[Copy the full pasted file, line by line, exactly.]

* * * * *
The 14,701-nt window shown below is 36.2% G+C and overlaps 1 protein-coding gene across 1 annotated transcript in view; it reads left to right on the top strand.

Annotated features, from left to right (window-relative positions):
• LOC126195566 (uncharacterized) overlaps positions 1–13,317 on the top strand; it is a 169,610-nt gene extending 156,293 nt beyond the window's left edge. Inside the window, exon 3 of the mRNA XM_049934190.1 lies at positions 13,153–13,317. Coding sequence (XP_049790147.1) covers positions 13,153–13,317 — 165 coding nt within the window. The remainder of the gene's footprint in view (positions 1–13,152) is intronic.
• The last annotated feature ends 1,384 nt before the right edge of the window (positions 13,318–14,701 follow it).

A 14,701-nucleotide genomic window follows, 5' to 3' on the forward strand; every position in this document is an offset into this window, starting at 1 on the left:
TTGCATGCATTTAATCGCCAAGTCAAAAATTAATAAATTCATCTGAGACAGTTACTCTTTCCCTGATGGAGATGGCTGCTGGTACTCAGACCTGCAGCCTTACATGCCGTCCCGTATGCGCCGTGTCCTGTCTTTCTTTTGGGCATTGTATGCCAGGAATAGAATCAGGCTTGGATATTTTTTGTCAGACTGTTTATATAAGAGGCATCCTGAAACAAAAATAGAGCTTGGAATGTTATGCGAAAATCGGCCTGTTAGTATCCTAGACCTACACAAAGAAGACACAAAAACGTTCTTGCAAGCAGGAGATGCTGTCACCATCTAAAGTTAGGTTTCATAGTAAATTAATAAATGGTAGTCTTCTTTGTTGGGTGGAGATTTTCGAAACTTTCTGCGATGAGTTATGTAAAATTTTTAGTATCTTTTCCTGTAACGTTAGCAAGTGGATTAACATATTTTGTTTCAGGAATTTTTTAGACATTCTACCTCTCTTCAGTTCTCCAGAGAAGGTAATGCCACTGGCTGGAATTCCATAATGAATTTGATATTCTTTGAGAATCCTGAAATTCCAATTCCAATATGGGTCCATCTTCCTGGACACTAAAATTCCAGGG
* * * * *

The 14,701-nt window shown below is 36.2% G+C and overlaps 1 protein-coding gene across 1 annotated transcript in view; it reads left to right on the top strand.

Annotated features, from left to right (window-relative positions):
• LOC126195566 (uncharacterized) overlaps positions 1–13,317 on the top strand; it is a 169,610-nt gene extending 156,293 nt beyond the window's left edge. Inside the window, exon 3 of the mRNA XM_049934190.1 lies at positions 13,153–13,317. Coding sequence (XP_049790147.1) covers positions 13,153–13,317 — 165 coding nt within the window. The remainder of the gene's footprint in view (positions 1–13,152) is intronic.
• The last annotated feature ends 1,384 nt before the right edge of the window (positions 13,318–14,701 follow it).

A 14,701-nucleotide genomic window follows, 5' to 3' on the forward strand; every position in this document is an offset into this window, starting at 1 on the left:
TTGCATGCATTTAATCGCCAAGTCAAAAATTAATAAATTCATCTGAGACAGTTACTCTTTCCCTGATGGAGATGGCTGCTGGTACTCAGACCTGCAGCCTTACATGCCGTCCCGTATGCGCCGTGTCCTGTCTTTCTTTTGGGCATTGTATGCCAGGAATAGAATCAGGCTTGGATATTTTTTGTCAGACTGTTTATATAAGAGGCATCCTGAAACAAAAATAGAGCTTGGAATGTTATGCGAAAATCGGCCTGTTAGTATCCTAGACCTACACAAAGAAGACACAAAAACGTTCTTGCAAGCAGGAGATGCTGTCACCATCTAAAGTTAGGTTTCATAGTAAATTAATAAATGGTAGTCTTCTTTGTTGGGTGGAGATTTTCGAAACTTTCTGCGATGAGTTATGTAAAATTTTTAGTATCTTTTCCTGTAACGTTAGCAAGTGGATTAACATATTTTGTTTCAGGAATTTTTTAGACATTCTACCTCTCTTCAGTTCTCCAGAGAAGGTAATGCCACTGGCTGGAATTCCATAATGAATTTGATATTCTTTGAGAATCCTGAAATTCCAATTCCAATATGGGTCCATCTTCCTGGACACTAAAATTCCAGGG